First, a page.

The public health professionals who would have the most to say about the agency’s new rules are a little busy right now.
Despite the current COVID-19 crisis, the Trump administration sees no reason to extend the public comment period on rules it is proposing—mostly rules that would roll back existing protections or set new, weak health standards. (Before finalizing rule changes, federal agencies are required to open up their proposals to public feedback.) According to a spokesperson for the U.S. Environmental Protection Agency (EPA), “There is no barrier to the public providing comment during the established time periods.”
Really? Consider the EPA’s so-called “secret science” rule, or what we more aptly dub the “censoring science rule,” which has just opened for public comment through April 17: The rule severely restricts the health science and studies that protect us, including a series of landmark medical studies over the past 25 years that prove beyond a doubt that air pollution kills people. This research is preventing Trump from weakening current environmental standards that help keep pollution in check, because federal law requires rules to be rational and based on the best available science. The Trump administration can’t simply do away with decades of solid, peer-reviewed medical data.
The “censoring science” rule attempts to sideline that entire body of research by requiring agencies to rely exclusively on studies for which the full range of underlying data is open to the public—a condition that is legally impossible for many medical studies to meet because participants are often granted anonymity and HIPAA (health privacy) protections.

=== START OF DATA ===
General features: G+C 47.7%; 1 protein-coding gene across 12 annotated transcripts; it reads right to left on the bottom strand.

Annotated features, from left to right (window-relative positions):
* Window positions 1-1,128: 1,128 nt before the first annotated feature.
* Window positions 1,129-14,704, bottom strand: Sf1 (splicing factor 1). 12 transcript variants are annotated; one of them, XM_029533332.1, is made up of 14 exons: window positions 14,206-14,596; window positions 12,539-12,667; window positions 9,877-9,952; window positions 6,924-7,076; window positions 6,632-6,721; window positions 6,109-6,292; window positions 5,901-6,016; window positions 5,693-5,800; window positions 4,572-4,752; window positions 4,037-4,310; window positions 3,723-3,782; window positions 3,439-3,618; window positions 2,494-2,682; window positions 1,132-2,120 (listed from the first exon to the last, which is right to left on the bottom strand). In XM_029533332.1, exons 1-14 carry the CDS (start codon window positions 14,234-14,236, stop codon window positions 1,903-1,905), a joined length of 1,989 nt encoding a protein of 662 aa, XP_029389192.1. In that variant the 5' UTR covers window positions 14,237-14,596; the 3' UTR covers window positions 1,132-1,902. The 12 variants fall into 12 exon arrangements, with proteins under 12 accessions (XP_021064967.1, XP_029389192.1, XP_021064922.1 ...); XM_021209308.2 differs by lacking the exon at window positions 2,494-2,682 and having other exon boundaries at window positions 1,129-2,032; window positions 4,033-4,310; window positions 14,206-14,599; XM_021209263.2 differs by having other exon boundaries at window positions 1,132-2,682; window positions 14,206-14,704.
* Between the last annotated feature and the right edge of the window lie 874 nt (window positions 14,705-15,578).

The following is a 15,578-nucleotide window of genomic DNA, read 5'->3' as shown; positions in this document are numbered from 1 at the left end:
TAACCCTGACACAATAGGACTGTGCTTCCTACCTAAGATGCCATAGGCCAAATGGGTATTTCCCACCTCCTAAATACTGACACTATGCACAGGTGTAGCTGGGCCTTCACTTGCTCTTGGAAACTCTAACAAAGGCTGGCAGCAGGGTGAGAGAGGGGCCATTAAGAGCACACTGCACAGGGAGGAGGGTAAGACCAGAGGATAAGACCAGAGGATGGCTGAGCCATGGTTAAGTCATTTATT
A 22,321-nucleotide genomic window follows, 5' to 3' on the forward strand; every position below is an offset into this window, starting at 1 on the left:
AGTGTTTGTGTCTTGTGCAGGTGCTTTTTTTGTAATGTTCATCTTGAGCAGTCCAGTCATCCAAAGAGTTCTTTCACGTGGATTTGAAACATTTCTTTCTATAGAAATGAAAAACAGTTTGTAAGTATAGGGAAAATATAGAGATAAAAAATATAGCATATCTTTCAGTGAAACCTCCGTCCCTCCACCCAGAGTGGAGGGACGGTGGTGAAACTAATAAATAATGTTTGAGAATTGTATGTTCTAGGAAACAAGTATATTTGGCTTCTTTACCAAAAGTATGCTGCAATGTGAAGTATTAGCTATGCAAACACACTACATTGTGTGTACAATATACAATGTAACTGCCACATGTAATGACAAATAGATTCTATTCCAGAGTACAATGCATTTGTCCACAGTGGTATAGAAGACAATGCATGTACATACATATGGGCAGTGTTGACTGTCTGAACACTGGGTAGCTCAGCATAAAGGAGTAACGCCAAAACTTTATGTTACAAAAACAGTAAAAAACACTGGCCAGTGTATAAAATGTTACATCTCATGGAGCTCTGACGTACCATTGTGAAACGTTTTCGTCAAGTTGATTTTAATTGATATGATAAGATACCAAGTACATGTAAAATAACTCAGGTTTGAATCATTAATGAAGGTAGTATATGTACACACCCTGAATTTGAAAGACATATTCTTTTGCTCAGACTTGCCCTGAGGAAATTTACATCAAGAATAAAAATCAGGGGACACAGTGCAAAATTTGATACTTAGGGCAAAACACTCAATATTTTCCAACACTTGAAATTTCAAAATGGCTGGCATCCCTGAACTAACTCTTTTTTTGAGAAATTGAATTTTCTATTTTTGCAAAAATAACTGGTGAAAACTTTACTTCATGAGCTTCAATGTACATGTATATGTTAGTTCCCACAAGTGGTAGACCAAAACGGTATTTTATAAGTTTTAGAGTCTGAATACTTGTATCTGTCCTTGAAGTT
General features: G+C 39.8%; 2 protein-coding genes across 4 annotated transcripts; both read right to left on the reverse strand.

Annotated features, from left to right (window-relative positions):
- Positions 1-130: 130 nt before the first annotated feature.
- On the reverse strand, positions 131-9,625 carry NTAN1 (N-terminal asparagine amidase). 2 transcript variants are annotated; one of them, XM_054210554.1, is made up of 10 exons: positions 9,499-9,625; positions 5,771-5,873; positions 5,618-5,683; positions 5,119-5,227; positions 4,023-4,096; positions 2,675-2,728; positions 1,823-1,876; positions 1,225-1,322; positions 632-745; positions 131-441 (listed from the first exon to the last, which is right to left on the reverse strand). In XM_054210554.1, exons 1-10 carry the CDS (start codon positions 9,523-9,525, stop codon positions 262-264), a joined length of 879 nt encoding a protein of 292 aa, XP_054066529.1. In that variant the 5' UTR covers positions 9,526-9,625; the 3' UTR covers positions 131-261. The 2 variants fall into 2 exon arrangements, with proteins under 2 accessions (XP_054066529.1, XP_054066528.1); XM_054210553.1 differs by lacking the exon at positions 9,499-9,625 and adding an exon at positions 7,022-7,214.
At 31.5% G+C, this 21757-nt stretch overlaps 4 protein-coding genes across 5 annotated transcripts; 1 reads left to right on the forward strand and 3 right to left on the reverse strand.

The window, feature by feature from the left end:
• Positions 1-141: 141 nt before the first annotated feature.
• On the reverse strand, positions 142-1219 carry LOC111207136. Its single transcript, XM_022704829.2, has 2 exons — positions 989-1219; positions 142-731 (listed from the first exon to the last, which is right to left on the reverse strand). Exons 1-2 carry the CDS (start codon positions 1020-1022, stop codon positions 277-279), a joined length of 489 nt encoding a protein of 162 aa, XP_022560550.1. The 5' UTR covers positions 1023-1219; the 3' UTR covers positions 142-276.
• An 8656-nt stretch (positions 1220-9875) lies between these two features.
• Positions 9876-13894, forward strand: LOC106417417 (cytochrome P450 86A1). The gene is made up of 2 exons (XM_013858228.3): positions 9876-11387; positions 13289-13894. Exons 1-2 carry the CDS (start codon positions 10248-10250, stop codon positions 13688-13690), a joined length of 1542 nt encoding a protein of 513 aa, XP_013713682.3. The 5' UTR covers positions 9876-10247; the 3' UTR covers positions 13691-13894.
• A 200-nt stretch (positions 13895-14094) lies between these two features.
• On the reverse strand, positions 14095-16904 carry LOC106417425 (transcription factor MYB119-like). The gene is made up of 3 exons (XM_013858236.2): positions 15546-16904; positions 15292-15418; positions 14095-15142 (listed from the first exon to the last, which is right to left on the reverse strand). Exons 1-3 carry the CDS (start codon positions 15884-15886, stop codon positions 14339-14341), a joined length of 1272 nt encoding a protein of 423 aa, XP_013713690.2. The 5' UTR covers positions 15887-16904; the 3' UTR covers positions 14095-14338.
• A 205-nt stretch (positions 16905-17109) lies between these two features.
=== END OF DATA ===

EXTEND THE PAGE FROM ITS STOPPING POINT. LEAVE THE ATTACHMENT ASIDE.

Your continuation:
Some of the most important voices in this discussion are medical professionals—more specifically, respiratory specialists. Gee, do you think they might have something else going on right now? The EPA’s claim that there is “no barrier” to these experts providing their thoughts on the rule, despite their multiple requests for comment period extensions, shows a level of obtuseness that even Trump himself couldn’t pull off.
Doctors, nurses, and other health professionals around the country are working around the clock, fighting an unprecedented public health emergency and putting their own health and lives at risk to save others. They’re doing all of this while trying, like the rest of America, to keep their families safe, their children occupied, and their pantries full, and also figuring out how to care for aging and otherwise vulnerable relatives. And yet the Trump administration can’t imagine why our nation’s health professionals can’t spare a few hours right now commenting on its cynical attempt to appease polluting industries?